Every new school inspection framework has unintended consequences and, if we were betting types, we’d bet that book scrutiny will be at the root of the next time-gobbling activity.
Ofsted have announced that book or work scrutiny will be an important part of the new inspection framework (from para 102 here). But how can headteachers feel secure that pupil books are fit for inspection? By ensuring regular book inspection itself, of course!
We wanted to create a baseline, against which we can check how book scrutiny in schools changes over the next few years in response to Ofsted. Let’s start by finding out how frequently pupil work is reviewed by senior leadership or other teachers.
In state-funded primary schools, over one-in-five teachers have their pupils’ work reviewed at least once a fortnight.
This frequency of review is essentially unheard of in the private sector. It is also far less common in state secondary schools. Almost one-in-five teachers in the independent secondary sector say they don’t have book scrutiny at all! As is also the case in almost one-in-ten state schools.
The frequency of book scrutiny also depends on the type of school in which you teach. In the most affluent secondaries, book scrutinies are termly or less, whereas it is typically half-termly in more disadvantaged schools.
This could be a part of wider ‘school improvement’ activities in these schools as they are more commonly labelled as requires improvement and inadequate – and we see book scrutiny is more common in those schools too.
How many books are reviewed in scrutiny?
Every time books are taken in there’s a workload for the person who has to review them, as well as for the teacher who marks them. Take too few, and it’s hard to get an accurate sense of what’s going on in a class (as you may have taken some outliers). Take too many and the time spent on the review will increase.
In more than a third of cases, SLT are reviewing just 1-3 books. This is tiny!
And when we looked, even in schools where scrutiny only happens a couple of times or once a year, it is still regularly the case that only 1-3 books are looked at. This sounds about as reliable as Ofsted’s plan for book scrutiny!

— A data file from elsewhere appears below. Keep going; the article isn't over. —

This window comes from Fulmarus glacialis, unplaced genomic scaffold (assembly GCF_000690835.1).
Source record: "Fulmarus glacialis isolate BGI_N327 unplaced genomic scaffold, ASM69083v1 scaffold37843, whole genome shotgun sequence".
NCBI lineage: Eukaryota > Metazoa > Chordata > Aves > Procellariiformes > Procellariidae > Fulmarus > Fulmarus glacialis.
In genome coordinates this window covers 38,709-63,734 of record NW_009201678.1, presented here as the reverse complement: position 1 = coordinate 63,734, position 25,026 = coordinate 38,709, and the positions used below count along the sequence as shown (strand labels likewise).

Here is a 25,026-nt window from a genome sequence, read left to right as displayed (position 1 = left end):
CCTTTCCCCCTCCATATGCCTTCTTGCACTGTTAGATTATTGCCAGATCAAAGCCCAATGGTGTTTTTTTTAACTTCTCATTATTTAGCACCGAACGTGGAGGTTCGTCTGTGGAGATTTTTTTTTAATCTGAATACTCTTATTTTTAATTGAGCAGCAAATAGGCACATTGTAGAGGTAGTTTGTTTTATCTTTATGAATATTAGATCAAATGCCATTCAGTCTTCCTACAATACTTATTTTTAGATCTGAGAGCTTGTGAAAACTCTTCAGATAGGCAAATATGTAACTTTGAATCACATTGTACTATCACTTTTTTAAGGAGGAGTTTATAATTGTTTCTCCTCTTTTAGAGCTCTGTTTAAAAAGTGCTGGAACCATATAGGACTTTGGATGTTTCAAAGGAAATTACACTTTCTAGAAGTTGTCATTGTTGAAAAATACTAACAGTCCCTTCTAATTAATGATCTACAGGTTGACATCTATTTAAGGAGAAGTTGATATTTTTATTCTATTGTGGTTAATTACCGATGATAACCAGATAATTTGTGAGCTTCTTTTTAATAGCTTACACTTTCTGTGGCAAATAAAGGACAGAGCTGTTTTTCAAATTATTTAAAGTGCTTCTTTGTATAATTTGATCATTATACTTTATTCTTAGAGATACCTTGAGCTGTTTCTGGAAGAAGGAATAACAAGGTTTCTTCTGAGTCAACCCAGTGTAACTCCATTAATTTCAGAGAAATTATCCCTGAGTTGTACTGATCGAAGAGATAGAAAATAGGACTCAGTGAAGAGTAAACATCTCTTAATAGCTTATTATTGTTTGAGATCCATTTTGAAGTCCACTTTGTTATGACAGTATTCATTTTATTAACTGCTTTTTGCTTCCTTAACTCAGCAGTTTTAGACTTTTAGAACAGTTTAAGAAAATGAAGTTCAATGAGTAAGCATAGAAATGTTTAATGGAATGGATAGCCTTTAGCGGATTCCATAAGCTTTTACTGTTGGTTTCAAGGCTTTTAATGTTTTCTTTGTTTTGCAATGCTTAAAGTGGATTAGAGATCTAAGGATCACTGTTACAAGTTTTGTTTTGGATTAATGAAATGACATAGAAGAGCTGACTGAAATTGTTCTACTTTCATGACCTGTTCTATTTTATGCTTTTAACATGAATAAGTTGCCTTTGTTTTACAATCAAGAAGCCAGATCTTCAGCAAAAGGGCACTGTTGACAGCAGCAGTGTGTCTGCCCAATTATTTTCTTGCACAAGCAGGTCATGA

At primary we found the focus is predominantly on English/literacy and maths books. With modern foreign language work practically ignored. So much for a broad and balanced curriculum!
At secondary, we asked after Year 11 had already gone so this may be a bit skewed, but we see a more even focus with only a marginal focus on KS4 (Year 10).
Random vs Selection
How are schools selecting the books they check? In a small percentage of schools the teacher is asked to select a ‘random sample’. Do we really think they pick randomly? Really?
In primary the most popular answers was that students of particular prior attainment were selected, whereas secondary schools had another staff member select a random sample.
Most teachers are not present when the book scrutiny happens. Just 26% of primary and 31% of secondary staff were in on the review. On the one hand, this is efficient. Why have the staff member standing around when they could be teaching? On the other hand, it misses an important opportunity for adding context and for the teacher to learn from the scrutiny.
Closing the Feedback Loop
What is it that SLT are looking for? Teachers say their ‘marking’ is the main focus of a review, closely followed by the presentation of students’ work.
Primary teachers felt the standard of students’ work was highlighted a substantial proportion of the time (61%) but only around a third of secondary teachers agreed. How depressing that presentation is looked at more than quality!
Does book scrutiny affect your pay? Yes, sometimes.
In 28% of schools, book scrutiny is part of a teacher’s overall performance management. This did not vary by school type or Ofsted category.
Finally, what’s the point of book scrutiny?
Here’s a positive point: 60% of teachers feel that book scrutiny helps improve their teaching.
Primary teachers are A LOT more positive about reviewing students’ work than secondary ones. Of course, one advantage they have is that their own senior leadership team is much more likely to understand the students’ work since primary teachers teach most subjects. In secondary schools, scrutiny is often carried out by a non-specialists.
However, as is often the case, the less you actually teach, the more likely you are to be positive about book scrutiny! Headteachers overwhelming think it is helpful; 6-in-10 secondary teachers without any management responsibilities feel it is not.
Note also that 35% of secondary classroom teachers strongly disagree that book scrutiny helps their teaching, and middle leaders are not far behind in their negativity. Heads in the secondary sector, meanwhile, remain reasonably positive.
Finally, finally… we know you love the tips so here is what was on the app last week: